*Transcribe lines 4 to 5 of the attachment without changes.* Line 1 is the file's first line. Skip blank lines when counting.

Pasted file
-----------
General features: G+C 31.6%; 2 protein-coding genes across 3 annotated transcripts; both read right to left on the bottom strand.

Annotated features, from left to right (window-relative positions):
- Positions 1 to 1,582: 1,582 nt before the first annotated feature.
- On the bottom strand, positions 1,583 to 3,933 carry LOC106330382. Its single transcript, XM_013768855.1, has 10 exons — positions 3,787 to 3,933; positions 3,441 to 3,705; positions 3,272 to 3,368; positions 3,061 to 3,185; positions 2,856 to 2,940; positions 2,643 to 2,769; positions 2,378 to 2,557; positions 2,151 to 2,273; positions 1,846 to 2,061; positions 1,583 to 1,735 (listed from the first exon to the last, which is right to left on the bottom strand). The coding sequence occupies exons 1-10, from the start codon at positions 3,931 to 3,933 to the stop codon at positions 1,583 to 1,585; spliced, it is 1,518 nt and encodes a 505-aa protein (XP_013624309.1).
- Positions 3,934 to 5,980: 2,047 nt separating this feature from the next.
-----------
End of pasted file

- On the bottom strand, positions 1,583 to 3,933 carry LOC106330382. Its single transcript, XM_013768855.1, has 10 exons — positions 3,787 to 3,933; positions 3,441 to 3,705; positions 3,272 to 3,368; positions 3,061 to 3,185; positions 2,856 to 2,940; positions 2,643 to 2,769; positions 2,378 to 2,557; positions 2,151 to 2,273; positions 1,846 to 2,061; positions 1,583 to 1,735 (listed from the first exon to the last, which is right to left on the bottom strand). The coding sequence occupies exons 1-10, from the start codon at positions 3,931 to 3,933 to the stop codon at positions 1,583 to 1,585; spliced, it is 1,518 nt and encodes a 505-aa protein (XP_013624309.1).
- Positions 3,934 to 5,980: 2,047 nt separating this feature from the next.